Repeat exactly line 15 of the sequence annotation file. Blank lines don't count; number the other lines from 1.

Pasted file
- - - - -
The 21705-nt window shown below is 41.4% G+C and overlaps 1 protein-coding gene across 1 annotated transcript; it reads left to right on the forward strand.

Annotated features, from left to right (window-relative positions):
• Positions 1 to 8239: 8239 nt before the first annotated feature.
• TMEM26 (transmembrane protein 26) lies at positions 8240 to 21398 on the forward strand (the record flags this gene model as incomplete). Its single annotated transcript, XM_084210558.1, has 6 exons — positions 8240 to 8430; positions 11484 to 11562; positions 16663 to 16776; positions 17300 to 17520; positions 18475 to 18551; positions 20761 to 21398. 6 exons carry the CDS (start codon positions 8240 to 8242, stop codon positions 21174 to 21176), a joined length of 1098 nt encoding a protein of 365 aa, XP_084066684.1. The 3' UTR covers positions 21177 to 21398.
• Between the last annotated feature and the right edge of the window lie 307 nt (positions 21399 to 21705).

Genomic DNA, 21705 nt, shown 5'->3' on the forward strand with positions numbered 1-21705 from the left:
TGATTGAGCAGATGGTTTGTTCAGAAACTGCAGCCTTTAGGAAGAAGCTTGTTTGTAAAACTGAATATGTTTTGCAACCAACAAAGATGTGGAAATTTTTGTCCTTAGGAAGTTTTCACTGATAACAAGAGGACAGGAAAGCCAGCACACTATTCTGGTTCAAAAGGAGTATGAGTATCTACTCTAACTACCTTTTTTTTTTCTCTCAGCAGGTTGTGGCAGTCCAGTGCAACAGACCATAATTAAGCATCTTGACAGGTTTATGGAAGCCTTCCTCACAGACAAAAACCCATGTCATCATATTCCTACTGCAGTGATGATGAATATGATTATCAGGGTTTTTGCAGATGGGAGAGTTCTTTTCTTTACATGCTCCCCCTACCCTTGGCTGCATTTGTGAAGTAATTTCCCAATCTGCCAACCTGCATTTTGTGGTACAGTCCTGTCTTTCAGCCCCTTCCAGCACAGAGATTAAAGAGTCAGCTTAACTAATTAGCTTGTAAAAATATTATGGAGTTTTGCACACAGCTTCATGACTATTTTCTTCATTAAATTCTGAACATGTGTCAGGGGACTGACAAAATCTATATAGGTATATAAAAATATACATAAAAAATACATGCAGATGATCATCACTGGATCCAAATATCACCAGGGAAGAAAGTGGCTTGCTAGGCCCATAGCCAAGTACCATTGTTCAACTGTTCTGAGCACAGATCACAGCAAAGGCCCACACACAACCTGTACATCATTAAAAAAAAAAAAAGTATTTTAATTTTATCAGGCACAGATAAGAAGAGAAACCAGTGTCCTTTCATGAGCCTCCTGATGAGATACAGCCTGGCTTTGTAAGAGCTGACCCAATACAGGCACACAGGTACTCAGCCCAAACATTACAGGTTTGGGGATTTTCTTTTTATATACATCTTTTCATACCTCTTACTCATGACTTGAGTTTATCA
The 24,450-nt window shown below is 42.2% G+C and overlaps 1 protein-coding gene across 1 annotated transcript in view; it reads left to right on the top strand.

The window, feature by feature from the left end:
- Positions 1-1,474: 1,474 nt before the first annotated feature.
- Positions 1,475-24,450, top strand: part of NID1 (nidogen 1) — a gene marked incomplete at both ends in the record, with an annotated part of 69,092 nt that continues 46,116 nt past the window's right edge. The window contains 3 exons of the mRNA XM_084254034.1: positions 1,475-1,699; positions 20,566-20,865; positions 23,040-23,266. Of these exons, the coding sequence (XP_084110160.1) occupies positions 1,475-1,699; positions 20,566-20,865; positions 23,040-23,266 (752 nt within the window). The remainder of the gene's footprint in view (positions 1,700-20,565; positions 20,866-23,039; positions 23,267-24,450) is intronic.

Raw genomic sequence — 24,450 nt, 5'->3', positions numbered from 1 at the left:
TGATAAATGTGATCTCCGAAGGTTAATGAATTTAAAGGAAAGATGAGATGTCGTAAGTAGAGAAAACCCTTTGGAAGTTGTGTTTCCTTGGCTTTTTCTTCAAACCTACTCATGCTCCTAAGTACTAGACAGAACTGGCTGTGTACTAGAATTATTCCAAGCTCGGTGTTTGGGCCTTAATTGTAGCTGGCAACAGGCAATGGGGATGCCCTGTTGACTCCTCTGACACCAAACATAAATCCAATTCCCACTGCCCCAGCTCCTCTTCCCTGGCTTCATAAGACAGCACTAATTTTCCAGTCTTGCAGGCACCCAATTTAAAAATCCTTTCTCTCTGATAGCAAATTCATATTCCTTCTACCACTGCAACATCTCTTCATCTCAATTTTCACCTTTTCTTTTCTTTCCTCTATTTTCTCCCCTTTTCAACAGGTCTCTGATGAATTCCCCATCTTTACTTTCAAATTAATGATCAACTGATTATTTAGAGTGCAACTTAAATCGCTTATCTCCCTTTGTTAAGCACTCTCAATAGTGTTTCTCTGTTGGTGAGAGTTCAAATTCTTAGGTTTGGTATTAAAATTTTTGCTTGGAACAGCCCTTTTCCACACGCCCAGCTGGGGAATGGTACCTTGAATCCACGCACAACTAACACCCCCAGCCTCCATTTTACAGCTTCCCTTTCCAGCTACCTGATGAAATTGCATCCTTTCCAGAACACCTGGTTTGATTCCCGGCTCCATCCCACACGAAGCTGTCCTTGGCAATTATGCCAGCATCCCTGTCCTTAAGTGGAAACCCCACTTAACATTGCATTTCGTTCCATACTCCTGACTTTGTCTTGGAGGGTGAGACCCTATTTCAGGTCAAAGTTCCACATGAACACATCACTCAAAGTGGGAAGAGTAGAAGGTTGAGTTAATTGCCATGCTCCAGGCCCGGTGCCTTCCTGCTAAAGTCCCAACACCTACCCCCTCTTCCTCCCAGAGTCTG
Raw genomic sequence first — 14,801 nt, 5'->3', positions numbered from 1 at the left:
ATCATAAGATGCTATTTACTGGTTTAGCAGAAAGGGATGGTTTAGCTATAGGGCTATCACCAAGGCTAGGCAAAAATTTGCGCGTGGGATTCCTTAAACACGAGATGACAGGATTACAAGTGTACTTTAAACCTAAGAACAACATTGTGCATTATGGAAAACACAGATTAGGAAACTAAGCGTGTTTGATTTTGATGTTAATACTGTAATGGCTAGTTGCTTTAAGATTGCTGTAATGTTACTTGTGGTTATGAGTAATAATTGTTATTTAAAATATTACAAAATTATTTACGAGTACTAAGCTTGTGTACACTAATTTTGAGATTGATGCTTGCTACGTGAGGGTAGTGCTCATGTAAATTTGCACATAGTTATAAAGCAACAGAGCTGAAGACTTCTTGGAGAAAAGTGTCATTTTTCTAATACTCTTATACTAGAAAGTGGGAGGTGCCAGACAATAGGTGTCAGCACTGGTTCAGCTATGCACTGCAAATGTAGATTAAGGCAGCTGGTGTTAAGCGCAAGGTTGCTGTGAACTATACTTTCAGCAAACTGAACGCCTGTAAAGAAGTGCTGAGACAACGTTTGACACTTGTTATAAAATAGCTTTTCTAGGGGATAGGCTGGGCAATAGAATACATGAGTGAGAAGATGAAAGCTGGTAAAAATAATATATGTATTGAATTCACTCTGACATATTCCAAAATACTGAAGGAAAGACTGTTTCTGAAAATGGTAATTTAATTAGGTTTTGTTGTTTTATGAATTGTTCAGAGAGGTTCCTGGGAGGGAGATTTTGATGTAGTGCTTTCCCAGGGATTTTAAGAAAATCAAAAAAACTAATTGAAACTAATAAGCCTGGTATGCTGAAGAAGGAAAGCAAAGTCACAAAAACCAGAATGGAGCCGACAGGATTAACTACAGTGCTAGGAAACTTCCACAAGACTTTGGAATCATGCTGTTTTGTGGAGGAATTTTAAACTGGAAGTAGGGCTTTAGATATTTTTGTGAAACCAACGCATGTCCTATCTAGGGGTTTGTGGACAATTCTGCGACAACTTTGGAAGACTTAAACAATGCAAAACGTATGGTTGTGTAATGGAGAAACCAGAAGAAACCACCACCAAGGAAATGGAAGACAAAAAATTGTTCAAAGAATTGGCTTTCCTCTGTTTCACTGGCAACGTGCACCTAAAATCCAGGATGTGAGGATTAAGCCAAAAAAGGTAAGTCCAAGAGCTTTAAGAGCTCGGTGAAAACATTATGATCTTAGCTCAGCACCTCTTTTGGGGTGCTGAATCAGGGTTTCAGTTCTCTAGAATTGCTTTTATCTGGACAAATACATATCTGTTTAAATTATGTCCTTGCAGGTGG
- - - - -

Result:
ATCATAAGATGCTATTTACTGGTTTAGCAGAAAGGGATGGTTTAGCTATAGGGCTATCACCAAGGCTAGGCAAAAATTTGCGCGTGGGATTCCTTAAACACGAGATGACAGGATTACAAGTGTACTTTAAACCTAAGAACAACATTGTGCATTATGGAAAACACAGATTAGGAAACTAAGCGTGTTTGATTTTGATGTTAATACTGTAATGGCTAGTTGCTTTAAGATTGCTGTAATGTTACTTGTGGTTATGAGTAATAATTGTTATTTAAAATATTACAAAATTATTTACGAGTACTAAGCTTGTGTACACTAATTTTGAGATTGATGCTTGCTACGTGAGGGTAGTGCTCATGTAAATTTGCACATAGTTATAAAGCAACAGAGCTGAAGACTTCTTGGAGAAAAGTGTCATTTTTCTAATACTCTTATACTAGAAAGTGGGAGGTGCCAGACAATAGGTGTCAGCACTGGTTCAGCTATGCACTGCAAATGTAGATTAAGGCAGCTGGTGTTAAGCGCAAGGTTGCTGTGAACTATACTTTCAGCAAACTGAACGCCTGTAAAGAAGTGCTGAGACAACGTTTGACACTTGTTATAAAATAGCTTTTCTAGGGGATAGGCTGGGCAATAGAATACATGAGTGAGAAGATGAAAGCTGGTAAAAATAATATATGTATTGAATTCACTCTGACATATTCCAAAATACTGAAGGAAAGACTGTTTCTGAAAATGGTAATTTAATTAGGTTTTGTTGTTTTATGAATTGTTCAGAGAGGTTCCTGGGAGGGAGATTTTGATGTAGTGCTTTCCCAGGGATTTTAAGAAAATCAAAAAAACTAATTGAAACTAATAAGCCTGGTATGCTGAAGAAGGAAAGCAAAGTCACAAAAACCAGAATGGAGCCGACAGGATTAACTACAGTGCTAGGAAACTTCCACAAGACTTTGGAATCATGCTGTTTTGTGGAGGAATTTTAAACTGGAAGTAGGGCTTTAGATATTTTTGTGAAACCAACGCATGTCCTATCTAGGGGTTTGTGGACAATTCTGCGACAACTTTGGAAGACTTAAACAATGCAAAACGTATGGTTGTGTAATGGAGAAACCAGAAGAAACCACCACCAAGGAAATGGAAGACAAAAAATTGTTCAAAGAATTGGCTTTCCTCTGTTTCACTGGCAACGTGCACCTAAAATCCAGGATGTGAGGATTAAGCCAAAAAAGGTAAGTCCAAGAGCTTTAAGAGCTCGGTGAAAACATTATGATCTTAGCTCAGCACCTCTTTTGGGGTGCTGAATCAGGGTTTCAGTTCTCTAGAATTGCTTTTATCTGGACAAATACATATCTGTTTAAATTATGTCCTTGCAGGTGG